Monte Cook Is a Jerk
Hello, wise vislae—
Now that we have your attention, we should say that we don’t actually think Monte is a jerk. Far from it, in fact. But he did have a specific vision of what he wanted Invisible Sun to be, and he stuck to his guns in ensuring that the game we made fit that vision.
From the very beginning, when Monte was designing Invisible Sun, he had an uncompromising idea for the form he wanted the game to take. He envisioned not just a game that was fun and compelling, but also an amazing box to open and explore. He wanted to really celebrate the game group as an entity that gathered together around this physical object—the Black Cube.
But then we ran into a problem. (Not a terrible problem for a game company to have, but a problem nonetheless.) Demand for Invisible Sun was far higher than we’d originally anticipated. By the time the Black Cubes were finally assembled (no small task!), on a ship, and making their way to North America, the game was already sold out. We did a Kickstarter campaign to fund a reprint—because it’s a very expensive game to make, as you can imagine—and we began doing the math. When we compared the ever-increasing demand with the real world limitations (time, materials, shipping, etc.) of physically producing this incredibly deluxe game, we realized that we would probably never be able to keep up.
People had been asking for PDFs of the Invisible Sun game since we first announced it. Was Monte going to stick to his guns and insist that MCG retain his vision? Was he going to continue to be a jerk who kept the digital version of the game from existing, in light of all these people who simply weren’t going to ever get the game otherwise?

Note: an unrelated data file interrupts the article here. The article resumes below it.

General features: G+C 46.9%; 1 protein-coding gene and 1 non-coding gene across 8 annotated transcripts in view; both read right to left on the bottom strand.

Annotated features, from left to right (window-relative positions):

The deluxe nature of the Black Cube itself was keeping it out of the hands and away from the tables of many people who wanted to explore the surreal world of the Actuality. Presented with this fact, Monte ultimately had to relent, and admit that making a digital version of this game was necessary. Monte’s a gamer at heart, and wants nothing more than for people to play the games he makes. The play’s the thing, and while the digital version might not be the absolute optimal version of the game, it’s more than enough to get people started playing Invisible Sun. And that’s what's important.
But Monte insisted on one caveat: We had to be true to the people who had faith in this game. That meant that our Kickstarter backers (and those who preordered the game from MCG) had to be rewarded for seeing from the start that this was going to be something special. So Monte proposed—and we all immediately agreed—that the digital version of the game should go to all of those people, automatically and for free.
The upshot of all this is that after much deliberation, we’re going to release Invisible Sun in PDF, and if you backed this campaign for a Black Cube, you’re going to get a copy of Invisible Sun in PDF.
In the days to come, look for a redemption email coming your way. When you receive it, follow the instructions to claim and download your copy of Invisible Sun in PDF. (If you didn't back for the Black Cube, and would like to purchase Invisible Sun in PDF, it will be available in the near future.)
Monte’s original vision for Invisible Sun remains, in our minds, the ultimate way to experience the game. The tactile nature of the many great components—the cards, the tokens, the counters, the dice, the Sooth Deck, the props, the board, the Testament of Suns, and on and on—make the physical game by far the best experience (and, for the money, the best value). But even for owners of the Black Cube there’s a benefit to having hyperlinked PDFs of all of the books, printable files for the props, and many of the other digital elements. And as Monte pointed out, there are thousands of gamers for whom the physical Black Cube is simply not a practical option.
Thank you again, wise vislae, for making Invisible Sun a reality. We hope you enjoy the PDF!
—Charles and the MCG Team